I’ve got to say something about what will be happening with this blog, because not much has been happening lately, and the action isn’t exactly going to be chugging for the next eight or nine months or so.  The reason being, I’m on the quad, man, and college necessarily drains away most of my writing juices.  However, I’d like to put up a somewhat longer post every month or so, and I’m tossing around doing some short “Reflections on the Psalms” type pieces every Sunday, since I’m currently making my way through the Psalms as a sort of church warm-up routine.  

I’d like the focus of the longer posts to probably be on Leftism, be it presented in theology or politics.  There are at least two reasons for this.  The first is that the topic just riles me up, and that means I have the energy to write about it.  The second is that, unfortunately, when many of my fellow Millennials hear words like “tolerance,” “equality,” “inequality,” “redistribution,” “fair share,” “the 1%,” “gay rights,” “anti-gay,” “social justice,” and all the rest of those terms, their hearts get gravitationally pulled through their esophagi to their brains, and the resultant mess is their consequent ideology.  Since I am a Millennial, and since I’m really cynical about Millennials, and since I’m being told with the rest of my peers that all these terms are great ideas, I feel an obligation, both intellectually and pastorally, to try to make a few ripples in my very small pool to try to show the emptiness of the Leftist ideology to my peers.  

I find this emptiness especially the case when it applies to theology, and this is where I think we should perhaps be most concerned.  America and the Western world in general are close to fading to that upside-down float at the top of the aquarium that dead goldfish do, and this Millennial generation will, unfortunately, probably play a significant part in either speeding or slowing that process.  It is my submission that Leftism is part of the problem here and not the solution.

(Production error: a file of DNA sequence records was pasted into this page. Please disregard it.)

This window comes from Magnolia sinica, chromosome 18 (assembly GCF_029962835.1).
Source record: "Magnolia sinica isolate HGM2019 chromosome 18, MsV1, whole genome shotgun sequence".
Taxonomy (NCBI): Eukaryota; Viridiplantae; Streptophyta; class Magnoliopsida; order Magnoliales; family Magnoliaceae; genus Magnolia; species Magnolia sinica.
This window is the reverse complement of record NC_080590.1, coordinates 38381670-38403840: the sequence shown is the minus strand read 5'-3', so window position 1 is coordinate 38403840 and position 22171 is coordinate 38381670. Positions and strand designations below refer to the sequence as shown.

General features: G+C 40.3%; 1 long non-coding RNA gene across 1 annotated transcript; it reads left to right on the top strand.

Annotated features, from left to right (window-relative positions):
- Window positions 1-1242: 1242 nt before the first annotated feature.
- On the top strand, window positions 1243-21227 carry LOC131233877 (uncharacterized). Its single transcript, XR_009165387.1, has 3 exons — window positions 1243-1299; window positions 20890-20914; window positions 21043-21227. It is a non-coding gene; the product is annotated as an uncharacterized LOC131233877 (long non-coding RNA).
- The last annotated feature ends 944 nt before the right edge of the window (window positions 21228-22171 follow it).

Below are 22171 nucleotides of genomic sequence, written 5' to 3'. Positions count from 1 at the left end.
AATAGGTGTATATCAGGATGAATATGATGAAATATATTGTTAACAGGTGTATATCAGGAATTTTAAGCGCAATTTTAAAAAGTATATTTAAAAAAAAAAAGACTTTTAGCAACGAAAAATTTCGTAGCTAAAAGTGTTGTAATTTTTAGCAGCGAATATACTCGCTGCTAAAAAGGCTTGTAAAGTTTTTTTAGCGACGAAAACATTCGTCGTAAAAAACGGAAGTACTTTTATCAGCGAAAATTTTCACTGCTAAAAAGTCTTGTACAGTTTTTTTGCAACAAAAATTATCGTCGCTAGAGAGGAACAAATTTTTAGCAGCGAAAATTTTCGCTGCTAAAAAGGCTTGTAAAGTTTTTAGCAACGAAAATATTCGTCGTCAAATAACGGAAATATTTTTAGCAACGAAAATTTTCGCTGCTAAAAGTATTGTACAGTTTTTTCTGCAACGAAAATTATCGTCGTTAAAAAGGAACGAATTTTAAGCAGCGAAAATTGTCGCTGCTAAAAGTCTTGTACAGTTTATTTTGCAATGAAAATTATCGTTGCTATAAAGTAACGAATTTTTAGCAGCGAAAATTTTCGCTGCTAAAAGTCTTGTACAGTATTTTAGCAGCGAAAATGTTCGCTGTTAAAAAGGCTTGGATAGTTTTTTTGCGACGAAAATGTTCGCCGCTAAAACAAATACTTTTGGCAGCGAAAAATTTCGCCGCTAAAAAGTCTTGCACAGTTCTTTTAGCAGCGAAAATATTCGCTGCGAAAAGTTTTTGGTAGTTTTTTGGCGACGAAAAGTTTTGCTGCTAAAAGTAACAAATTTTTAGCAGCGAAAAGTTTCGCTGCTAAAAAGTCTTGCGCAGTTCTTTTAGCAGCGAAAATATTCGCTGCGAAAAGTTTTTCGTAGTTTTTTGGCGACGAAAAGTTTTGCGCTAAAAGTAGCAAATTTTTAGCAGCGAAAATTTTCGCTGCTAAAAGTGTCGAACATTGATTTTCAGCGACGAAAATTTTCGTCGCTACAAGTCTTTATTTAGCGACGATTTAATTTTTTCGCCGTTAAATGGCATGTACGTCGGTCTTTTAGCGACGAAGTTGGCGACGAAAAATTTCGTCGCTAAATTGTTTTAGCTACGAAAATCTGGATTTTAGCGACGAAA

So, briefly, my first entry in this endeavor will have to do with Western society itself, since that is what I just said we should save and so it should be something valuable enough to save, right?  

The false dilemma that is sometimes posed by Leftists (I am particularly thinking of my college Intro to Sociology textbook here) is that our attitude toward the West and the rest of the world is either ethnocentrism or cultural relativism, viz., we either say that we are awesome and everybody else are losers, or we say that no society is more or less of a loser than any other.  Faced with these two options, the best choice seems of course to be relativism.  The example illustrating how relativism is cool is usually something really benign, like how in some countries people eat sushi and in another they eat pizza and of course neither is more right than the other.  It’s never something about how in some countries you can buy pop music without any legal repercussions and in other countries you get publicly scourged for buying pop music and of course neither is more right than the other.

My point here will simply be that it matters what ideology shapes your overall cultural context.  It matters whether your cultural history has been molded by Christianity, the Reformation, the Qu’ran, the Tao, Hinduism, or something else.  These ideologies aren’t going to produce equal results any more than one builder who lays the foundations with concrete and another with cream of mushroom soup.  

This is a straightforward judgment that does not imply obnoxious jingoism or condescending bigotry.  I would say this implies saying which side is up.  

There is much more that could be said about this subject, but I’m done for now.  Thank you for attention.

Soli Deo Gloria,

David

 

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